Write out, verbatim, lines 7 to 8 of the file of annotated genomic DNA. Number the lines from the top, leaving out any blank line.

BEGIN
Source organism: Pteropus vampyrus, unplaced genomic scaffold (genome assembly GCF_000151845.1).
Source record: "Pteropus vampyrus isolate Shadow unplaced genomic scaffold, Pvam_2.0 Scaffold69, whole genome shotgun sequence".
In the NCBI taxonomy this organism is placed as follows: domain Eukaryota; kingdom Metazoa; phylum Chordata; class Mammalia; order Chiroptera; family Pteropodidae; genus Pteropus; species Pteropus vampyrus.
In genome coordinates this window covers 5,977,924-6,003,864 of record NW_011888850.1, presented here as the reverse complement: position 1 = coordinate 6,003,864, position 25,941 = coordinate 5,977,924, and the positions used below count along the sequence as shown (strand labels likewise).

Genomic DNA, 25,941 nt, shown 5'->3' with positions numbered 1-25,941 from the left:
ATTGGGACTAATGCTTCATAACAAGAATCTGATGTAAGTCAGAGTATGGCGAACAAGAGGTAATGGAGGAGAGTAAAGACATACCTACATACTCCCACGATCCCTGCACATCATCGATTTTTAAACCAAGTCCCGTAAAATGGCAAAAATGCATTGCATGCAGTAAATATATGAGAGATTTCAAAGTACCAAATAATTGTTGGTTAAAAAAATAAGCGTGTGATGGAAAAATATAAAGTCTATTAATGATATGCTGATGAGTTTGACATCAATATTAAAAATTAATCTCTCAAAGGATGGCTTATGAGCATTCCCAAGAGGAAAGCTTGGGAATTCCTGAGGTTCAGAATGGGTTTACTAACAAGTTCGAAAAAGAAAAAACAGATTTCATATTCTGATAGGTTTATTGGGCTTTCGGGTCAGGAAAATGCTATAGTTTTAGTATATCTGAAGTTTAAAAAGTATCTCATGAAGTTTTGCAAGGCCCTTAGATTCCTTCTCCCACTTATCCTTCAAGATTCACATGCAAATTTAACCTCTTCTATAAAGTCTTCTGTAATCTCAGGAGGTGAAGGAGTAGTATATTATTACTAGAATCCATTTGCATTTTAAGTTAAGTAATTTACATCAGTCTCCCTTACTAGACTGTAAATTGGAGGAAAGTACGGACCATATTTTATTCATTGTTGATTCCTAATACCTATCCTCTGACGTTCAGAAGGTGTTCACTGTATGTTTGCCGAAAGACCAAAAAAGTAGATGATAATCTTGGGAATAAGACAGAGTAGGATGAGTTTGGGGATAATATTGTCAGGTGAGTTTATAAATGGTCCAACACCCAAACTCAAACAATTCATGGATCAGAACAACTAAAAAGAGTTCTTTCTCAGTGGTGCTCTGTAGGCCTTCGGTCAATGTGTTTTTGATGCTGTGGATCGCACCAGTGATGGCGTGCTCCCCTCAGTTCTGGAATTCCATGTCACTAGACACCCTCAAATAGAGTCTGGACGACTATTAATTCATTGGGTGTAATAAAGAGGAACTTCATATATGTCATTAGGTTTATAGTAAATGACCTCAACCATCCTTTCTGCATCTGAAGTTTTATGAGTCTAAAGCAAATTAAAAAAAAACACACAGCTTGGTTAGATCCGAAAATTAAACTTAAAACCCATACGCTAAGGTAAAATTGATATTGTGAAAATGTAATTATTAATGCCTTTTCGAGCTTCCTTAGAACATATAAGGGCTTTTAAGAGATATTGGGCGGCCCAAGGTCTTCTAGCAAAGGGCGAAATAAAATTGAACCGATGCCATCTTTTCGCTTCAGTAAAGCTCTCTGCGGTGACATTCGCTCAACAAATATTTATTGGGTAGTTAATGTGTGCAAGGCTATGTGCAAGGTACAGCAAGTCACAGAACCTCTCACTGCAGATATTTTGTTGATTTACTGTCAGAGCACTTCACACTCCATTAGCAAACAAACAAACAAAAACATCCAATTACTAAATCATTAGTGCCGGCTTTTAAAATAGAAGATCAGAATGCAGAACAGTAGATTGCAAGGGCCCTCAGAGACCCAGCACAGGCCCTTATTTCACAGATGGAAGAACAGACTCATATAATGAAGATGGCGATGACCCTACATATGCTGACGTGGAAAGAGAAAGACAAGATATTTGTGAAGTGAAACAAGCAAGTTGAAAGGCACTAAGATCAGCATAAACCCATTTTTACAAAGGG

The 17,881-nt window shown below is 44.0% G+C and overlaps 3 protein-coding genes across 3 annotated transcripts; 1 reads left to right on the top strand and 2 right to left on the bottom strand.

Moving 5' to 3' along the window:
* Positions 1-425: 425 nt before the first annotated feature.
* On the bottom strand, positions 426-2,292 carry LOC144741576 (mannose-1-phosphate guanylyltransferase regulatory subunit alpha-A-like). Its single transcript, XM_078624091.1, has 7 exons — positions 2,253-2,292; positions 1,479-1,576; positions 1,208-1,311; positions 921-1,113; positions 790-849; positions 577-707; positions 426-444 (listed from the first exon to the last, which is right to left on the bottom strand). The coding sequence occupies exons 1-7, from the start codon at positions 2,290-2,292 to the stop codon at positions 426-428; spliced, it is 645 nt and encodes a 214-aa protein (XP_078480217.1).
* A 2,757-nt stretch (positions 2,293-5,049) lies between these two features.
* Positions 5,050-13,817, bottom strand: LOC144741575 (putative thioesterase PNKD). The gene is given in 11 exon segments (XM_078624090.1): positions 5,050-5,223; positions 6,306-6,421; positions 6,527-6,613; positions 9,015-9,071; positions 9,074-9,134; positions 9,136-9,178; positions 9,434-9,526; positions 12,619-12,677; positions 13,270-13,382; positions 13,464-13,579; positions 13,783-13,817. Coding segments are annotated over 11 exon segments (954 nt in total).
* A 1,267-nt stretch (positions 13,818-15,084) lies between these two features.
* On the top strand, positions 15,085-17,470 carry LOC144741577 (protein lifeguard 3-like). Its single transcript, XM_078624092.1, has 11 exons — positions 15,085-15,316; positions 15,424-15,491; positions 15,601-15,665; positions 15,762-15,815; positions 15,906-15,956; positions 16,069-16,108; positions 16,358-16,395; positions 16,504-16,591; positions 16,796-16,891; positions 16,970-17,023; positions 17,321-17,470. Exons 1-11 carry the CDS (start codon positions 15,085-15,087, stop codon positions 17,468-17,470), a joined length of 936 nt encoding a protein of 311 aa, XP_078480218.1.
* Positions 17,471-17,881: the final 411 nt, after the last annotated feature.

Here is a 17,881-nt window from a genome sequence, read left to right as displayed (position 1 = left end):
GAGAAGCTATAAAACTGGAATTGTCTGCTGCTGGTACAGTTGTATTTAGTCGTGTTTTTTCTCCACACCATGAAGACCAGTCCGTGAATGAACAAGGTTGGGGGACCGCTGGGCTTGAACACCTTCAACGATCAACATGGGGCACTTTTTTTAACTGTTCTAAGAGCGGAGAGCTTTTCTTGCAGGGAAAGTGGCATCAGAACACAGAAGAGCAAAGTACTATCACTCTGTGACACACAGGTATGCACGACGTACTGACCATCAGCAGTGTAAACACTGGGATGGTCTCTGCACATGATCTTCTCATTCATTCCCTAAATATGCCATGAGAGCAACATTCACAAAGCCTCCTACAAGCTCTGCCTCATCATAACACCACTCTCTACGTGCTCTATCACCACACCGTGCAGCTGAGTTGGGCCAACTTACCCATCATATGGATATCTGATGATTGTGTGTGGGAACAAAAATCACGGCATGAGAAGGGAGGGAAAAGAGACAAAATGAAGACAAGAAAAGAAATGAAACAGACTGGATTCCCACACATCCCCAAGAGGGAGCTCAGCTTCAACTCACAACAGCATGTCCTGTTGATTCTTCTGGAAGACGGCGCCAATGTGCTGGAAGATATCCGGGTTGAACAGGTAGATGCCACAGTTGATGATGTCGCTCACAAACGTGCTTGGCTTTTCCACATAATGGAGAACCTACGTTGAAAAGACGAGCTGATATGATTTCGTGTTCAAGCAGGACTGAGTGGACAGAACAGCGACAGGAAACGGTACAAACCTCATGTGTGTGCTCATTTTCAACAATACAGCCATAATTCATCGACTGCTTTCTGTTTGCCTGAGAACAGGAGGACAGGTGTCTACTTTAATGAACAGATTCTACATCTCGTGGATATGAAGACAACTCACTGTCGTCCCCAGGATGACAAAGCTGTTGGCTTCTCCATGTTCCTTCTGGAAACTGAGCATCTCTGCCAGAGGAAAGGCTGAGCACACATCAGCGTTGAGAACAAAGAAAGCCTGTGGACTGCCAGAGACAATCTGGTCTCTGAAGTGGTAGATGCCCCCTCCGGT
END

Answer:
The 17,881-nt window shown below is 44.0% G+C and overlaps 3 protein-coding genes across 3 annotated transcripts; 1 reads left to right on the top strand and 2 right to left on the bottom strand.

Moving 5' to 3' along the window: